Year 2

Integrated approaches in low-input cropping systems

Low-input cropping systems seek to optimise crop yields whilst using fewer inputs when compared to conventional crop production systems. In parts of the world this is due to a lack of financial and physical resources whilst in others this is due to perceived environmental benefits. This module explores the science of the integrated management of crops under such systems, including enhanced soil management and factors influencing nutrition and disease control. Limitations will also be considered as will approaches that conventional crop production could learn from low-input management systems.

Global Drivers for Agricultural Change

This module examines the global drivers behind the need to refocus agricultural production to meet the needs of the increasing world population and mitigate the impacts of climate change. It will focus on concepts such as the effects of globalisation; the economic issues with pesticide development; the globalisation and privatisation of agricultural technology and the use of targeted pest control techniques. Furthermore, the module will assess the impacts of corporate responsibility and the necessity of having sustainable global supply chains.

Research Methodology and Design

This module provides students with the essential personal, organisational, management, theoretical and statistical skills needed to work at Postgraduate Level. It will explore research philosophies, research process and design and the process of questionnaire development and design. The module will develop skills in advanced data organisation, presentation, dissemination and problem solving.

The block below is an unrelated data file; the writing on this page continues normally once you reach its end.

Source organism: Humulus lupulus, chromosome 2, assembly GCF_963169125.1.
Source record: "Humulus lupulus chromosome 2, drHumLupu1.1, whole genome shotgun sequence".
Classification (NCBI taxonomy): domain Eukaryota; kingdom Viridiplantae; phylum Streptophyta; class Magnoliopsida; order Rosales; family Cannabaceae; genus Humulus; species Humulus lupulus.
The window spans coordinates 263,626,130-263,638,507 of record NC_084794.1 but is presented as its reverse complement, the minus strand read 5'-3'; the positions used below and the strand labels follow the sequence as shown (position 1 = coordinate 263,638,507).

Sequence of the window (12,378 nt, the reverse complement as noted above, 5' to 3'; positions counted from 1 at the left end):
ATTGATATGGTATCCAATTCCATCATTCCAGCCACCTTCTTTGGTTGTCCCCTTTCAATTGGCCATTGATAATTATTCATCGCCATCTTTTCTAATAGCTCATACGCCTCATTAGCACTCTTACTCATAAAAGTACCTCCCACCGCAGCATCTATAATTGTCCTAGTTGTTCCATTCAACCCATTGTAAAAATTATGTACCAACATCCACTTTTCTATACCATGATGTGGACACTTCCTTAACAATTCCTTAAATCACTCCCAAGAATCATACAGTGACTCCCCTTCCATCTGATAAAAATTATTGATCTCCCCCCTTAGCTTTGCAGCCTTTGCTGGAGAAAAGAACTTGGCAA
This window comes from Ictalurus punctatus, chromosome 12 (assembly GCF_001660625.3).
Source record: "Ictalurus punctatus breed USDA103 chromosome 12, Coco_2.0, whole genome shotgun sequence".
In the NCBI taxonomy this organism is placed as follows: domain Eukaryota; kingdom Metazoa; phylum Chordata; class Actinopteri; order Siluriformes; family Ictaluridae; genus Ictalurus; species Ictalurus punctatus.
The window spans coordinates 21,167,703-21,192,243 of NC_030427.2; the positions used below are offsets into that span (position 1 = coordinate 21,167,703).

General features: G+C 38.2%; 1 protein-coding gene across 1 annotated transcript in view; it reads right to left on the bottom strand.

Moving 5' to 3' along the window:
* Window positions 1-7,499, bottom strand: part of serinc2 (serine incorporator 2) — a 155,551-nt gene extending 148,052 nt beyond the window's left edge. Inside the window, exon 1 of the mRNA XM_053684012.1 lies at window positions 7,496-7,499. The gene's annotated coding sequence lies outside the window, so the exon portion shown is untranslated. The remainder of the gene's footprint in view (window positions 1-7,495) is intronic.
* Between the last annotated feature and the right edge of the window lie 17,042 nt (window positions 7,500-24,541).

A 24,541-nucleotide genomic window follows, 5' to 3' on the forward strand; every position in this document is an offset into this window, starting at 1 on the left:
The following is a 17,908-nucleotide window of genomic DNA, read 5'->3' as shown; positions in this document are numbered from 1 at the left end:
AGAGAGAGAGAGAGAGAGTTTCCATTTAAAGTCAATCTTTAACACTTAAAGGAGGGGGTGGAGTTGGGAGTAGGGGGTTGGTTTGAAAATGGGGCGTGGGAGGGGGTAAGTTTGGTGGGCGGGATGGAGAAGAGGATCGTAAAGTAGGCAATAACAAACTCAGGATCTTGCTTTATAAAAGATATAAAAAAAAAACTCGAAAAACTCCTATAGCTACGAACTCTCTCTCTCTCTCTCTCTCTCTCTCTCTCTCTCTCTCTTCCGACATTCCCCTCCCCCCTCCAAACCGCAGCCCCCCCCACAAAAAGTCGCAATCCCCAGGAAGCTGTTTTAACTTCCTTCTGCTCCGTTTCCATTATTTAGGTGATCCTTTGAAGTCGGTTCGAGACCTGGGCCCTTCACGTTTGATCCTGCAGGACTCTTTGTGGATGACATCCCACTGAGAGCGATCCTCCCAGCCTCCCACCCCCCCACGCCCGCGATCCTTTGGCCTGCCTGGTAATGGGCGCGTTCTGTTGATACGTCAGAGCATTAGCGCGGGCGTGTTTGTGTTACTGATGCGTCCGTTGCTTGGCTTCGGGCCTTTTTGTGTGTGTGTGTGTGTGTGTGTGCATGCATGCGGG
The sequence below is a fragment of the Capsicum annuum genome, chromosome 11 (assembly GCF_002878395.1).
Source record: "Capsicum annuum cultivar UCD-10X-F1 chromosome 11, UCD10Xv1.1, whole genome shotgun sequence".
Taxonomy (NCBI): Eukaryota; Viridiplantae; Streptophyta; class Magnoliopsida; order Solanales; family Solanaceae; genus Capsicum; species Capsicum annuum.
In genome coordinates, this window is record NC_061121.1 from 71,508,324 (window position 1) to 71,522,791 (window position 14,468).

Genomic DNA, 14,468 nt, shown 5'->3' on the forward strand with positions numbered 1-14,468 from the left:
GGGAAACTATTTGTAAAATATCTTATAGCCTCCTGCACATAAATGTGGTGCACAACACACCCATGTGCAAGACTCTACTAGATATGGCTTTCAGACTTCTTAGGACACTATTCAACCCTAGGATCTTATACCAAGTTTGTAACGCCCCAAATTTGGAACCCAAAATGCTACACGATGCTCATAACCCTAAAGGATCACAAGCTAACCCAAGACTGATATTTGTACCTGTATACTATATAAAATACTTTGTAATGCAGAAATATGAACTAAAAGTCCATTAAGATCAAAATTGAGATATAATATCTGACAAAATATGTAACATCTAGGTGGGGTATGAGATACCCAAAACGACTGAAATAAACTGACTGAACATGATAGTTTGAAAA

Year 3

Masters Dissertation

The dissertation is a triple module and allows students to design and conduct a substantial piece of independent, supervised research related to the field of study. The dissertation is an independent piece of academic work which allows the student to identify and work in an area of interest to them and manage the research process to agreed deadlines.

Visit the MSc Integrated Crop Management page on the Myerscough College website for more details!

Entry Requirements

A minimum of Lower Second Class (2.2) Honours Degree (or equivalent) in a related subject. Students without an honours degree at the above grade but with relevant professional qualifications and experience will be welcomed. Career experience plus evidence of study skills may also be considered. Consideration will be given to non-traditional qualifications and work experience. Applicants who believe they may be eligible for Accreditation of Prior Experience/Learning (APE/L) for certain modules will be considered on an individual basis. Students whose first language is not English will be required to have an English qualification to IELTS 6 or equivalent.

Course Fees

£625 per module (UK) or £1200 per module (EU & International)